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My advice would be to ask your Bishop, that's what bishops are for. When ever you have questions about doctrine like that, bishops are the best to ask. The other option is to pray and ask god. He dosen't like confusion so he'll most certainly help you out.
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TomDavidson
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quote:

Another way to look at it is that this is one of those doctrines that isn't critical to our salvation or exaltation.

Um....Isn't it? In fact, isn't it what you take "exaltation" to mean?
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Lanfear
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My father is just spouting what his father says.. Sad but true.

I came to understand the scriptures "Like unto god" to just mean that we would become godlike.

But the seminary teacher says that we'll be abl eto have our own planets. But even here, the opinion is split. So i guess i'll just have to pray about it.

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archon
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You'll be able to have your own planets in the upcoming video game SPORE, too!!!
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Sid Meier
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heh, sorry to make a crack at this but.... "in essence ruling your own planet" sounds like a game of risk to me. [Smile]
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Taalcon
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quote:
But the seminary teacher says that we'll be abl eto have our own planets.
I don't think you'll find that particular thing in canon - that's speculation. But responsibility over Spirit Children IS doctrine.
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King of Men
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Well, Sid, considering the history of our own planet, who's to say we aren't pawns in a giant game of Risk?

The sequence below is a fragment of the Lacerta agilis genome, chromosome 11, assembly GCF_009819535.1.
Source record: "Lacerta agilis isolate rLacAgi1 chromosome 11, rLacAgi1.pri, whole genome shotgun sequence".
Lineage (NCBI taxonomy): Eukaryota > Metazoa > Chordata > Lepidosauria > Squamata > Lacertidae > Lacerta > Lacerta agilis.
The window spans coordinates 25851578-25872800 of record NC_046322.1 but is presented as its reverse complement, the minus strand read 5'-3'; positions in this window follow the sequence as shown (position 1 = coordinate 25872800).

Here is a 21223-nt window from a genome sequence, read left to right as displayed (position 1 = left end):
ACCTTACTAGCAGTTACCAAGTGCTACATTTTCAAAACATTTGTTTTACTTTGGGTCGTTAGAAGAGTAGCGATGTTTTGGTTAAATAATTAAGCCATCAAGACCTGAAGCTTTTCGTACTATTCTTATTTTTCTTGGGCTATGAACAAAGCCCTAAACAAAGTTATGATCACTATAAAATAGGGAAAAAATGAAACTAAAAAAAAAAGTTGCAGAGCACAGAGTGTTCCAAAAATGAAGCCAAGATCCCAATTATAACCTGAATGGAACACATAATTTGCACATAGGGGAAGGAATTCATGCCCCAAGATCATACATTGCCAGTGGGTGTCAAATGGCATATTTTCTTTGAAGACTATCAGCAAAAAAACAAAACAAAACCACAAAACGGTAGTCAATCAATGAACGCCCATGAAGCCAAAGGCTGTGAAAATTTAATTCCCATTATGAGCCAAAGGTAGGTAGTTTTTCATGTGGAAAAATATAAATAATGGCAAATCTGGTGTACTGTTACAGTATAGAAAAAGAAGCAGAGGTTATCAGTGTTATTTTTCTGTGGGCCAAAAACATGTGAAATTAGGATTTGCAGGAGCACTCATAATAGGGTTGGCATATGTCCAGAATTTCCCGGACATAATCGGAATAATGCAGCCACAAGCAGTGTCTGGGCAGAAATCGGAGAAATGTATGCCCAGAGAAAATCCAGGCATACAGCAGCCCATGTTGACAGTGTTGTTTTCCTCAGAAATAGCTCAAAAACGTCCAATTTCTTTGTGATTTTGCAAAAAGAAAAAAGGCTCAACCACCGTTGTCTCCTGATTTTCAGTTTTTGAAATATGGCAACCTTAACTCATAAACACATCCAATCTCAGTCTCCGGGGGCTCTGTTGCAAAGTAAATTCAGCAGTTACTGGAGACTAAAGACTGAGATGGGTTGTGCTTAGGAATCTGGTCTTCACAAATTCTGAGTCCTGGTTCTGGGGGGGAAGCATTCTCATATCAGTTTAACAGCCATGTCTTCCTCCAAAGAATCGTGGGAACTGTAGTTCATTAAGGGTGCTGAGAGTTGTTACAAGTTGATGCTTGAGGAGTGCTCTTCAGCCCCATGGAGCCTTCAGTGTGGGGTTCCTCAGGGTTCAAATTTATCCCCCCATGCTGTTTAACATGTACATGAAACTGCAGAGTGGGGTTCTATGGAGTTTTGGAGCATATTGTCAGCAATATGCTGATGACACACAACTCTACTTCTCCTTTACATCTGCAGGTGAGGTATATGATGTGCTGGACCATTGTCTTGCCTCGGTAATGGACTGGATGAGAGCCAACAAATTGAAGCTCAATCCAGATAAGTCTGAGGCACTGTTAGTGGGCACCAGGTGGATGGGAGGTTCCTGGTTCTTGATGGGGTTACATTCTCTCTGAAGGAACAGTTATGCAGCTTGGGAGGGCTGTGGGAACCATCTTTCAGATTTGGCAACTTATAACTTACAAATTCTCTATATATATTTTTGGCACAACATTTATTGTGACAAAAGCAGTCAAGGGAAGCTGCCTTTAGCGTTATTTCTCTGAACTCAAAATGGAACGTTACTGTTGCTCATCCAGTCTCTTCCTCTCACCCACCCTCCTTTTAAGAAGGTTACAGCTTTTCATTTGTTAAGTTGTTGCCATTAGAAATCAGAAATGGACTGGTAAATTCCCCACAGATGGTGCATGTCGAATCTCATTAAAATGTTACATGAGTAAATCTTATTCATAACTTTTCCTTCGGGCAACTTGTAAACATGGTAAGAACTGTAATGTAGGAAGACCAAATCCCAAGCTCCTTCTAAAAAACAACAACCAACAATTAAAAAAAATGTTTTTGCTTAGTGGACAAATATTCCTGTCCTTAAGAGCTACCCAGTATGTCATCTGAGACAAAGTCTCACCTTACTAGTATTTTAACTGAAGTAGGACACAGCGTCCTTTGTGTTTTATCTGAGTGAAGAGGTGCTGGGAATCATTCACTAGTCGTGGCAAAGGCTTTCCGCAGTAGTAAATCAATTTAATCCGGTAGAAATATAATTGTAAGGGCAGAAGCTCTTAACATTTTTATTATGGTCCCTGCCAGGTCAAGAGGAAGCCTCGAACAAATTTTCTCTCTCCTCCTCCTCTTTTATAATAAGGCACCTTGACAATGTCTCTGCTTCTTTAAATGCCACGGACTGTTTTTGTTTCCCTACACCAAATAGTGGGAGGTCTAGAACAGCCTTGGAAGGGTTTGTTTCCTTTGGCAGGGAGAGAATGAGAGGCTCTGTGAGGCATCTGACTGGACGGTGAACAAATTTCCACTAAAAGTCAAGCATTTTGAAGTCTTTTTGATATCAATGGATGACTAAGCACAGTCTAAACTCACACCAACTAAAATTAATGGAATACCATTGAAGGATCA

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Occasional
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I have to agree with everything that Taalcon has said. The exact teaching of "ruling your own planet" is speculation and hyperbole, but it is based on implications. The teaching isn't that we will become gods (as in an all powerful Divine manifestation of an omniscient being). Rather, it is that we will become Fathers and Mothers of Spirit Children as our own Heavenly Parents are to us. The teaching is about becoming part of a Heavenly Family, and not about becoming a Heavenly Power. For Latter-day Saints the expression "with great power comes great responsibility" is amplified megafold.

I think it comes down to this:

When Latter-day Saints think of "God" they think Parents.

When others think of "God" they think Dictator.

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TomDavidson
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Perhaps you'd like to use the phrase "some others" instead of "others," just to be more charitable?
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Occasional
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Perhaps . . . But, then look who is suggesting. Mr. Charitable himself. [Roll Eyes]
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Shan
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Oh heck, Tom - a little all-encompassing judgement never hurt anyone. (snort)

Myself - I was going to ask what the difference was. Having been raised by Mormon parents and all. Although, to be fair, perhaps my father's parenting style had more to do with his job as a vice cop, wherein all us'n's were automatically presumed guilty and afforded little opportunity to prove otherwise . . .

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Occasional
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Admit it, how many think of "Father and Mother" in its basic meaning when they think of "God" (if they think of Mother at all)? Not many, and perhaps not even LDS at all times. But, for LDS, "Parents" is thought of as more than a conceptual symbol when talking about God.
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Shan
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Well, let's see - there are many other religions out there (the more tribal sort) that have regarded God as "mother" for a long time.

I was raised to pray to my "Heavenly Father", and to a degree that gives me a certain amount of comfort, especially since I also pray to a Heavenly Mother.

However, my parents (and their parents) were really rather dictatorial, in many ways. And I am not talking about things like curfews, dating age, permission for overnights with friends, etc. Pretty much, if I were told the sky was blue on a gloomy day, I was expected to deny the reality and go along with the "sky is blue." There was NO room for differing opinions, tastes, likes, dislikes - hell, you could even agree with whatever had been said, and still be flat-out wrong five seconds later. Anyway - linking a "mormon" belief of parent to a benevolent God twanged on my nerves, especially when contrasted with a blanket statement that all others believed in a "dictator" God.

That is all.